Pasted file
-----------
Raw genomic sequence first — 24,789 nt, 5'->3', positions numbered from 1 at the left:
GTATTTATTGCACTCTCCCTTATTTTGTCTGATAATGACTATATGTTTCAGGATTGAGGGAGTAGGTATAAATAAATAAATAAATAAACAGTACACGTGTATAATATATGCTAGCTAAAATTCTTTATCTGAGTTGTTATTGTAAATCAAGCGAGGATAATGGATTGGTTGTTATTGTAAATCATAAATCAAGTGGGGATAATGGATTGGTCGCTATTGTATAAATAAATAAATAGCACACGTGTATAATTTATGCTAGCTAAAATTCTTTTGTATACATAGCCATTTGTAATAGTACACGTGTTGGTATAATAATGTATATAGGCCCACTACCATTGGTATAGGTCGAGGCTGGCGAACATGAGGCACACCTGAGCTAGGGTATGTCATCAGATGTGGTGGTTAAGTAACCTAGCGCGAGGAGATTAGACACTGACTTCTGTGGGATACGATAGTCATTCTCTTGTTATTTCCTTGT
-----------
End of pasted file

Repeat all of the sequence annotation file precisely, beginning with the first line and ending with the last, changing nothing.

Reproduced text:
Raw genomic sequence first — 24,789 nt, 5'->3', positions numbered from 1 at the left:
GTATTTATTGCACTCTCCCTTATTTTGTCTGATAATGACTATATGTTTCAGGATTGAGGGAGTAGGTATAAATAAATAAATAAATAAACAGTACACGTGTATAATATATGCTAGCTAAAATTCTTTATCTGAGTTGTTATTGTAAATCAAGCGAGGATAATGGATTGGTTGTTATTGTAAATCATAAATCAAGTGGGGATAATGGATTGGTCGCTATTGTATAAATAAATAAATAGCACACGTGTATAATTTATGCTAGCTAAAATTCTTTTGTATACATAGCCATTTGTAATAGTACACGTGTTGGTATAATAATGTATATAGGCCCACTACCATTGGTATAGGTCGAGGCTGGCGAACATGAGGCACACCTGAGCTAGGGTATGTCATCAGATGTGGTGGTTAAGTAACCTAGCGCGAGGAGATTAGACACTGACTTCTGTGGGATACGATAGTCATTCTCTTGTTATTTCCTTGT